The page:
Sam Elliott is Western star Lee Hayden, a washed-up geriatric actor turned stoner who finds out that he has pancreatic cancer. After giving a inspiring speech while intoxicated, his career gets an unexpected reboot. Now, Lee has to decide whether he wants to succumb to cancer or give his life a fighting shot.
Sam Elliott should do more stuff.
You might be familiar with the archetypical Sam Elliott. The voice. The look. The moustache. In THE HERO, all of it is in full display and used to perfection. His character, Lee Hayden, has a signature voice, a swagger, and is a man’s man; he’s Sam Elliott. Yet the film takes plenty of shots at subverting those expectations, creating more than just an archetype.
The film acts as a bit calling card to Hollywood as a reminder to put Sam Elliott in stuff again. His performance is incredibly nuanced, both goofy manchild (something completely unexpected) as well as a man from a different generation confronting what it means to be a man. Instead of just playing up the fact that Sam Elliott has a deep voice, THE HERO managed to make Lee a multifaceted character. It’s a superb performance.
The rest of the movie…not so much on the superb.
The movie rests on you being entertained by watching Sam Elliott act. In that part, it works tremendously. But a big problem mechanically is that, if this was any other actor, the film would not work and you would not be engaged.
The empathy is assumed because you know Sam Elliott. It works; you probably know the voice. In an incredibly effective opening, we see Lee do an embarrassing voiceover for a barbecue sauce company.
We then watch what it would be like if we peered into Sam Elliott’s life. Lee Hayden is Sam Elliott. This character is functional only because of its voyeuristic tendency, which is not necessarily bad. It’s just not earned.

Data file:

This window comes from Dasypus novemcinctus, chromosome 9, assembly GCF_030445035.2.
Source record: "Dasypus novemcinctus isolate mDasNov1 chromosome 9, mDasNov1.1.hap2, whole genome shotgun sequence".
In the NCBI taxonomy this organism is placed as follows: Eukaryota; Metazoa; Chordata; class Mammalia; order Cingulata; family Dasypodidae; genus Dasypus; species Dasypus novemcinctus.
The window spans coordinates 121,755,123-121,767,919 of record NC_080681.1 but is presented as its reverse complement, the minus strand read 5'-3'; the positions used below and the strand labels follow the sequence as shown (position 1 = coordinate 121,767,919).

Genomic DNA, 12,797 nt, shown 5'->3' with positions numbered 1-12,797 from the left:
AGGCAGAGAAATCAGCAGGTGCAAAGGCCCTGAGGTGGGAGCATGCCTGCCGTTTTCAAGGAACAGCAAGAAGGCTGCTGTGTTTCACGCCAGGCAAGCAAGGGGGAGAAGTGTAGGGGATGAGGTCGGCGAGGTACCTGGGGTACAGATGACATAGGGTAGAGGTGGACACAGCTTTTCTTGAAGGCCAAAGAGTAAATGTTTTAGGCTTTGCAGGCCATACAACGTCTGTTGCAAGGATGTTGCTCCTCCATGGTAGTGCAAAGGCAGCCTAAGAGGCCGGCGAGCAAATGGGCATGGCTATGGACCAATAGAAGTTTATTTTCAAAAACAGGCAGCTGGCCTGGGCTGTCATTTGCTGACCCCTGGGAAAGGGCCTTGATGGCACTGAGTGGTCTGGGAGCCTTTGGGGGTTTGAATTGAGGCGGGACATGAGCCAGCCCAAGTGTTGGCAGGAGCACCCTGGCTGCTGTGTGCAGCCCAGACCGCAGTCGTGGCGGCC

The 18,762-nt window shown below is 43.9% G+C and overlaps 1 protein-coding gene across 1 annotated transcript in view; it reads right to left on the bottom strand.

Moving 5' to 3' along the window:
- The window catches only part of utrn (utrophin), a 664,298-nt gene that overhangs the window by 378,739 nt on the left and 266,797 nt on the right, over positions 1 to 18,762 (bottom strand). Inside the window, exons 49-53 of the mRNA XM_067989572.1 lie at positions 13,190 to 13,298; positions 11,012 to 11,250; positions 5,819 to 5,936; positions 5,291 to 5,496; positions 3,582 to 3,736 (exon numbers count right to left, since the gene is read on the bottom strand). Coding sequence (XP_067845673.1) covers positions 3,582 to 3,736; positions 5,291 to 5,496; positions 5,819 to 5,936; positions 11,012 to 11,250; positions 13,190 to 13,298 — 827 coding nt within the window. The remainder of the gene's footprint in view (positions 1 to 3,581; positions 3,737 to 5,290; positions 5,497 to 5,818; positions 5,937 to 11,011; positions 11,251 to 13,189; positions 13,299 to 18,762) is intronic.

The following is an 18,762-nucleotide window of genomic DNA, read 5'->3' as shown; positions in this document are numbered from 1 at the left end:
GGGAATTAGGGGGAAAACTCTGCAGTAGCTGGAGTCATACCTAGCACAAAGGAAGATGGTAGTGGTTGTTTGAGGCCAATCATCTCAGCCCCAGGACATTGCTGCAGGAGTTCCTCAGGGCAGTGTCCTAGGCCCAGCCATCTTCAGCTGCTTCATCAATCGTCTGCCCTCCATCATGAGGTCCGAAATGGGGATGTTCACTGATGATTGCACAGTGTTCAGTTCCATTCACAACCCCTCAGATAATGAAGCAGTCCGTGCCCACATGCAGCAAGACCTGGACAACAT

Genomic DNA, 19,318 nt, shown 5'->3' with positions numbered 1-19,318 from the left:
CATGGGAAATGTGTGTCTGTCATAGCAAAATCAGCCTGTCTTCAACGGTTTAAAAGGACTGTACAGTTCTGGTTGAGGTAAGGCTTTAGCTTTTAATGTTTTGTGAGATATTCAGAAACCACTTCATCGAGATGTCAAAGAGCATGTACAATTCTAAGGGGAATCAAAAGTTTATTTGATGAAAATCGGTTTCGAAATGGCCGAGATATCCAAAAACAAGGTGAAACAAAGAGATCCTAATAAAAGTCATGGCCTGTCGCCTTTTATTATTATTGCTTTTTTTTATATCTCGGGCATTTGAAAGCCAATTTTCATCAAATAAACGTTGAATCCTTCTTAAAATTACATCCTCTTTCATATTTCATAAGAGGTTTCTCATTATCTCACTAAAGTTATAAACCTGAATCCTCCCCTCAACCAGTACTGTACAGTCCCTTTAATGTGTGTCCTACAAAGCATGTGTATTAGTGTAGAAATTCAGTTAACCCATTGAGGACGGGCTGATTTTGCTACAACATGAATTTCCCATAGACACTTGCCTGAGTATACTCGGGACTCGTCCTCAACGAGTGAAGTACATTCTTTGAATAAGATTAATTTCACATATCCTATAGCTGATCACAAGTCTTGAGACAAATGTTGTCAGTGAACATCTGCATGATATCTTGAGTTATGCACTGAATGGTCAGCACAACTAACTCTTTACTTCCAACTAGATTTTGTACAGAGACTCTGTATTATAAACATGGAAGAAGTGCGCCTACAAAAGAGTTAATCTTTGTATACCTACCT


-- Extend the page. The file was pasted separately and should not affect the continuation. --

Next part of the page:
Pastiche as Emotional Substitute
The film is a pastiche of many other career-renaissance type movies (The Wrestler, Birdman, Lost in Translation, etc.). Some of the clichés we have include:
- Washed up actor given a second chance at acting
- Spurned ex-wife (Katherine Ross)
- Spurned daughter (Krysten Ritter)
- Much younger love interest (Laura Prepon)
These elements are functional, but they feel shoved in. None of the plot threads are given any sort of emotional catharsis, as the film ends rather abruptly in a scene far better than the film preceding it. There is a chilling thesis delivered in the final seconds that, due to the lack of emotional resolution in the film itself, literally left me to exclaim “What?!” (Much to the surprise of the other moviegoers who just, y’know, enjoy watching movies as opposed to trying to assert their dominance over them).
Knock Off That May-December Old Man Romance Crap, Man
I don’t care how great Sam Elliott is. He should’ve been knocking boots with his ex-wife and not a trophy in the form of MPDG Charlotte, who just happens to have a thing for older men.
She’s cool, confident, tatted, a little flawed, and likes Lee not because he’s an actor, but because of who he is. They just happen to have the same drug dealer (Nick Offerman, of all people) and they just happen to frequent the same taco joint, but have never met until just now.
I had a physical reaction whenever Charlotte and Lee first kissed (though I don’t remember what the reaction was exactly and I strive to be truthful in my writing). The film does no justification as to why Charlotte would like a man like Lee in the first place outside of just liking older men.
This would not have been as unpalatable if the world had more representation of old ladies bagging young studs (HAROLD AND MAUDE [and Bud Cort is no stud]). But it just unsettles me to award Sam Elliott with someone like Charlotte and not investigate the implications of a May-December romance outside of a couple pat lines of dialogue.
Skeeves me out. Do better, Hollywood.
Ultimately, the plot serves to let Elliott act more, which is nice. However, the story is more in service to his performance instead of his performance enhancing the story. So what we get is an okay film anchored by Sam Elliott acting the heck out of the material.
Your mileage with this movie is attached to how much you like Sam Elliott. I really like Sam Elliott, so I had a pretty darn good time, issues aside. If you want to watch the man act, THE HERO is definitely the movie for you.